June 2017

Selling your Sailboat

The popularity of multihulls is prompting even some die-hard monohull sailors to put their boats on the market for an upgrade.

You want to sell your boat. And you’d like to sell it quickly. What can you do to make that happen? We recently interviewed several brokers and surveyors for advice on what helps, what hurts, and what flaws are sure to come to light when you are trying to sell your boat. Remember that the savvy buyer will always overemphasize the unknown, believing that for every fault they uncover there are three more lurking, and that these will cost more to set right than you say or they think. Fortunately, a well-maintained boat can often be prepped for sale with a relatively small investment in time and money. And if the boat hasn’t been maintained, you’ll want to prioritize the tasks required to draw a willing buyer.   More...

Sailing Without a Rudder

When deploying the drogue it is easy to get tangled in it. A little weight helped.

Subscribers Only — Loss of steering may well be the most common cause of rescue for boats sailing offshore, but the problem is even more common inshore where there is more debris to hit. An emergency rudder is always possible, but for most of us, extra gear to rig, cost, and strength concerns most often render the option impractical. Wrestling an emergency rudder into position will be physical and possibly dangerous in rough conditions. In the case of a catamaran it is simple to disconnect a rudder that is jammed straight, but what if it is jammed hard over, as in the loss of the Alpha 42 Catamaran Be Good Too in 2014? Tests have been published using drogues for steering with the rudder either removed or locked in position, showing that in moderate weather even sailing to windward is practical as long as sails were adjusted in concert and the drogue position was adjustable. Our questions go further. What if the rudder has jammed an angle? Are all drogues appropriate for this purpose? How do you choose the best size?   More...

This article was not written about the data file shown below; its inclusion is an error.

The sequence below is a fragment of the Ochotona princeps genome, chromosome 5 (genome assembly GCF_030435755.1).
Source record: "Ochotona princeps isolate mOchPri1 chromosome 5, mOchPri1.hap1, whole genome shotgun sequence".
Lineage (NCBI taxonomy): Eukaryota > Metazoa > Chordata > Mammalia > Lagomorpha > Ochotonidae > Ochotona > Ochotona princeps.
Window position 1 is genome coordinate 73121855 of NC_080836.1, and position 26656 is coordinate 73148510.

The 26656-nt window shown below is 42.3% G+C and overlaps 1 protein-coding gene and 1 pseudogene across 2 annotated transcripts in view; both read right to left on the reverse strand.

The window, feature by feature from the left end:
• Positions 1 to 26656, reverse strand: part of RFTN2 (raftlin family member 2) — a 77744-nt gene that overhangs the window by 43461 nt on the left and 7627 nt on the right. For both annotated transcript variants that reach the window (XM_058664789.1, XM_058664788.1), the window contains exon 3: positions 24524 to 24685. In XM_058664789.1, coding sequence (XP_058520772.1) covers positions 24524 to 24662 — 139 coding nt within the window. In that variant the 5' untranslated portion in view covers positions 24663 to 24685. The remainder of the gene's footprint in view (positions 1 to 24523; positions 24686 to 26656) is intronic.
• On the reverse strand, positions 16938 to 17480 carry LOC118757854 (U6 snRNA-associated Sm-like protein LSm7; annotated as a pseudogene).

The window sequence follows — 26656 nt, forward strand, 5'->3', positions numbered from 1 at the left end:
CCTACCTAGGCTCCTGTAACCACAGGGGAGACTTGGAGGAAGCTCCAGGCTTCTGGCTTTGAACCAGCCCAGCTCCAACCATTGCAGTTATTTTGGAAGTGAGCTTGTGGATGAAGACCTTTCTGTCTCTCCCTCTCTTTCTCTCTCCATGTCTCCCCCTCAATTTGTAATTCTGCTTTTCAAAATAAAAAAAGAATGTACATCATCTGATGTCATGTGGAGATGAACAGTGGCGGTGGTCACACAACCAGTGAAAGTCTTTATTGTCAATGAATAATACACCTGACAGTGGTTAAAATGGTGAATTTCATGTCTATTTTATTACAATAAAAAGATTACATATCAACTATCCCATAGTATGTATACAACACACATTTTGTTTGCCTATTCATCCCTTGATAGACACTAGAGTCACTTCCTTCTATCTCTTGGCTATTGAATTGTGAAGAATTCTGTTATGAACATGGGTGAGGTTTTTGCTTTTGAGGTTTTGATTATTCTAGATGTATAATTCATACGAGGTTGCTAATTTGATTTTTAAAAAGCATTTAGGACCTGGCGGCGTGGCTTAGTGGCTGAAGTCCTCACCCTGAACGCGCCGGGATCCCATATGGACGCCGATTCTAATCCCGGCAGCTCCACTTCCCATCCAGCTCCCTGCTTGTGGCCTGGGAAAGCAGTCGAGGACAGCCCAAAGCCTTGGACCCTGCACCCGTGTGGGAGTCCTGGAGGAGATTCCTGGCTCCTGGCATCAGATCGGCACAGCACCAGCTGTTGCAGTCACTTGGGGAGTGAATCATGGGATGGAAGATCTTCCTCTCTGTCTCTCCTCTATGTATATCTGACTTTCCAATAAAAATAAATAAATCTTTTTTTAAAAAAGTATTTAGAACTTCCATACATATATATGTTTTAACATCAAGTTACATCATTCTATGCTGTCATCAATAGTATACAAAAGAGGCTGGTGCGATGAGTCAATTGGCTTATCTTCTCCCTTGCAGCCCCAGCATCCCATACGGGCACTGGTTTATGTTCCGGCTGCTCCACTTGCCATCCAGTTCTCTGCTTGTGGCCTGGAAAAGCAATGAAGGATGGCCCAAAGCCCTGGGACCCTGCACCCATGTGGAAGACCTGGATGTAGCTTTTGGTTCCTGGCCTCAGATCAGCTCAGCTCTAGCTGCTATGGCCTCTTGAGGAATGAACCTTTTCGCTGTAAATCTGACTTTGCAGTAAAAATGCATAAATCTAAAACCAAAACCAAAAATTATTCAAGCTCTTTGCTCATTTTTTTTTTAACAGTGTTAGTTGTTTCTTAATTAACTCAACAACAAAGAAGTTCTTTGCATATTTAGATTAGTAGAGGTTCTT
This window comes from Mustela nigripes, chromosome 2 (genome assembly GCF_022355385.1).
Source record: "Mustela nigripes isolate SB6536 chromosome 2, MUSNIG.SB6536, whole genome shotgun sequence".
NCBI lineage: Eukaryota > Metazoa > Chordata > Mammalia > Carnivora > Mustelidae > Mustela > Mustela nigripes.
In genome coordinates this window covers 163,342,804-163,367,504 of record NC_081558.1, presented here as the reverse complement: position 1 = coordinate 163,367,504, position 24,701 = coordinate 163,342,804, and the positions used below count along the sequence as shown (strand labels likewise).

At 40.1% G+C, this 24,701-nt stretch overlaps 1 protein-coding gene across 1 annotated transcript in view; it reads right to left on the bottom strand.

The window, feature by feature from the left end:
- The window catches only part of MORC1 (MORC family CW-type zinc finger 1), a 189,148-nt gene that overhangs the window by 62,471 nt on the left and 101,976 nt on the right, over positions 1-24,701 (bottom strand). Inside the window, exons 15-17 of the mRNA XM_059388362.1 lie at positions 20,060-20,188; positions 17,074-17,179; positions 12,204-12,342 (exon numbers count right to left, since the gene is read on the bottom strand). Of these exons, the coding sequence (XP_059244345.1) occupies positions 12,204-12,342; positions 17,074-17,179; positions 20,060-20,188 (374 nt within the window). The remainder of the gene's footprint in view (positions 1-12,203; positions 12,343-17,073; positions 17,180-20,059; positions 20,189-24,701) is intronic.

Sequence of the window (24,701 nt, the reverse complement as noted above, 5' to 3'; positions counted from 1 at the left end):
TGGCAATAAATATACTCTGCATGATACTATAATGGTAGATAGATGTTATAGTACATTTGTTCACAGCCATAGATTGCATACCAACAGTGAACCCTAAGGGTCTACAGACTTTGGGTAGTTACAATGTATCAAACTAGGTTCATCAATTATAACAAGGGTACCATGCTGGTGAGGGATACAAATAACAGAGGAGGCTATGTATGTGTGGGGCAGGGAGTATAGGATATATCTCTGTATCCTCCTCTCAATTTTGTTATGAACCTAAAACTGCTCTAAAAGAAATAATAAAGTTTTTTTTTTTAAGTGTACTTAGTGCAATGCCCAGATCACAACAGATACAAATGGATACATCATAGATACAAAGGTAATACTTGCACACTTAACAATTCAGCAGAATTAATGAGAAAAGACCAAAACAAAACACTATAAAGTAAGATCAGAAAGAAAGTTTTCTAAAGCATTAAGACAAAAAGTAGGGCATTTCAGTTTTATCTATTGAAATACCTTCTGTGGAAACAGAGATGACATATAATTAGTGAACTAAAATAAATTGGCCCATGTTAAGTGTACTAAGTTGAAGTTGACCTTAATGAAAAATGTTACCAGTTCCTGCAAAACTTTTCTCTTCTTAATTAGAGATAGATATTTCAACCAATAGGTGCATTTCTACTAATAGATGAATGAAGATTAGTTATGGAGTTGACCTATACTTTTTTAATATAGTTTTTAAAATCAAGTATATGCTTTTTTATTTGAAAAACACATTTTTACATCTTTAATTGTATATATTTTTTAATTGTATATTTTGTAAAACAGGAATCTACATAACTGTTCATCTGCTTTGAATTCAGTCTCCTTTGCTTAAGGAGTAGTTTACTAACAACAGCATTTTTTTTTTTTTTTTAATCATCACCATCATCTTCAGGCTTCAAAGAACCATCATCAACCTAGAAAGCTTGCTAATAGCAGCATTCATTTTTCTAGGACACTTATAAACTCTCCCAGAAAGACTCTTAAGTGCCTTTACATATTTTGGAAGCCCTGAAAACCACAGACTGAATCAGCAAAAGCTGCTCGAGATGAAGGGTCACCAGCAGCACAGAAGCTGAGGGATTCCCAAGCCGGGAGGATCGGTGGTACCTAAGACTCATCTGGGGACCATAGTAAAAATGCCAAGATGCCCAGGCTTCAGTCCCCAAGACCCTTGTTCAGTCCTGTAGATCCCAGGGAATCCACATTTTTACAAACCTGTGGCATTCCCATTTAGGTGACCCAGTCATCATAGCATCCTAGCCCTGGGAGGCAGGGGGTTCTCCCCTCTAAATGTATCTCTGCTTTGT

Ideal Drogue setup will require experiments

Testers found deploying the drogue near the widest part of the boat improved steering efficiency. Rode length can be adjusted as conditions warrant.

Subscribers Only — For maximum maneuverability, the control lines—one port, one starboard—should attach at the widest part of the boat. This maximizes leverage and places the effort close to the center pivot point. On a catamaran, closer to the transom works because of the wide beam, but for monohulls, attaching near the pivot point at the keel will be more responsive. For maximum responsiveness, the drogue should be as close to the transom as practical—this results in more responsive steering and minimal drag. We found the best compromise to be around 65-80 percent of the way aft, where there is still enough beam, but less risk of the control lines fouling.   More...

Top Fire Blankets for the Offshore Sailor

Many training videos and literature show people throwing fire blankets directly on the flames in a grease fire. It is better to try to put a lid on the pan first. Fire blankets work better when wet, but throwing a wet blanket on a grease fire can cause dangerous splattering.

Subscribers Only — Fire extinguishers are a U.S. Coast Guard requirement, and every boating instruction manual starts by telling you how many you need, where to mount them, and how to use them. Unfortunately, the manuals never go beyond that simplistic guidance, even though most fire-prevention authorities agree they are often not the best first response.   More...

Onboard Fire Fighting

Spray at the base of the fire while moving around it, if possible.

Subscribers Only — When a fire strikes at sea, you need to respond quickly, aggressively, and with a cool head, and you will not give up easily. At some point it is going to be prudent to leave the boat; serious burns will make survival in a raft difficult and gasoline and propane can explode. If the fire is well developed or started with an explosion, there may be time only for a quick Mayday call and to abandon ship.   More...

Boating Eyewear Guarantee

Fishing guide Tom Stephens Jr. field tests lenses for Practical Sailor in 2009. The coating of the Oakleys HiJinx in his hand failed after three years.

Subscribers Only — One of the reason we pay premium for brand-name products is the expectation that if something goes wrong, we’d get outstanding support. Some U.S. companies (think Buck knives) have built their reputations on their lifetime warranties. But in the global economy, when brands are sold and resold, it is getting harder and harder to obtain good warranty support.   More...

Look for UV protection, fit, impact resistance